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Whoever said commuting requires more sleep is.. very correct. I can see direct correlations with my rides and my sleep schedule. The past two days have been very long work days for me, and while the riding has been pleasant, my legs have been light lead. Not full-on lead, just the lighter stuff .

Good luck on the knee, one of mine was bothering me, but I suspect it was mainly due to my new commute route - which is quite hilly. Two weeks after starting the new route, the knee no longer seems to be bothering me, here's hoping you have the same luck.

Also regarding tiredness, I know that I am slower commuting - even if I'm on the "fast" ride home - as I have a backpack on me. I'd suspect loaded panniers would be the culprit in your case, but same difference, extra weight definitely is noticeable. I am always surprised how a 10 pound pack can alter my speed. In fact, I've stopped carrying my laptop (with the carrier and accessories it probably weighs in around 10 pounds) with me, as I will literally drop 1mph average over my "long" commute, and arrive noticeably tired. I learned this same thing hiking, as it's amazing how much difference even 5 pounds will make.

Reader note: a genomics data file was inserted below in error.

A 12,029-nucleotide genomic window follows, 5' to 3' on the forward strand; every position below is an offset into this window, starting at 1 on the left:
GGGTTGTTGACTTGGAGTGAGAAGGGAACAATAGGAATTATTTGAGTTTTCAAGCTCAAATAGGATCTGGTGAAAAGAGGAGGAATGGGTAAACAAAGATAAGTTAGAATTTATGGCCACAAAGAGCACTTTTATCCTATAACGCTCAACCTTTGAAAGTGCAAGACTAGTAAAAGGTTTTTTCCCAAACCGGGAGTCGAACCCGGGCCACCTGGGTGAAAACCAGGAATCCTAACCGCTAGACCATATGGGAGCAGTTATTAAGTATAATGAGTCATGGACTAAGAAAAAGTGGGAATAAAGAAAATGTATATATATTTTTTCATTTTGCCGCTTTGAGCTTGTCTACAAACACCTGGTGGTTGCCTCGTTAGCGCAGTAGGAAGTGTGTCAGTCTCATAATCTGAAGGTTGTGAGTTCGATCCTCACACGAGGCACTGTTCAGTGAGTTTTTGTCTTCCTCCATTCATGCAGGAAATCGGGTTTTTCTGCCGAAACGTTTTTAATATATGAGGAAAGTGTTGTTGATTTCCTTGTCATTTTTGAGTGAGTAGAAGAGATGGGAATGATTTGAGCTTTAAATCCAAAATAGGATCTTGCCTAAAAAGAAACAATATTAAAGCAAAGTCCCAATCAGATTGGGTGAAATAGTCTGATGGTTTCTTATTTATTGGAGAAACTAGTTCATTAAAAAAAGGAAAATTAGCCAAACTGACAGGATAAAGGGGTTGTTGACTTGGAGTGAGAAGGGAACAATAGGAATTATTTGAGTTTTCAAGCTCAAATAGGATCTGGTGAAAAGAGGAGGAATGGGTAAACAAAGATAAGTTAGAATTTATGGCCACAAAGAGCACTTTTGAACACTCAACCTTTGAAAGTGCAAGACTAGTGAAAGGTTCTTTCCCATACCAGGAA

Finally, good luck and enjoy it. I love bicycle commuting, there are days where I make excuses not to like yesterday (which was a good one, I was at work until 1:30am and was headed back at 8:30am), but for the most part I love it. A great way to start the morning, in my case.
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Old 07-26-07, 10:52 AM   #10
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Whoever said commuting requires more sleep is.. very correct. I can see direct correlations with my rides and my sleep schedule. The past two days have been very long work days for me, and while the riding has been pleasant, my legs have been light lead. Not full-on lead, just the lighter stuff .
Some sort of lead Aluminum alloy?
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Old 07-26-07, 10:56 AM   #11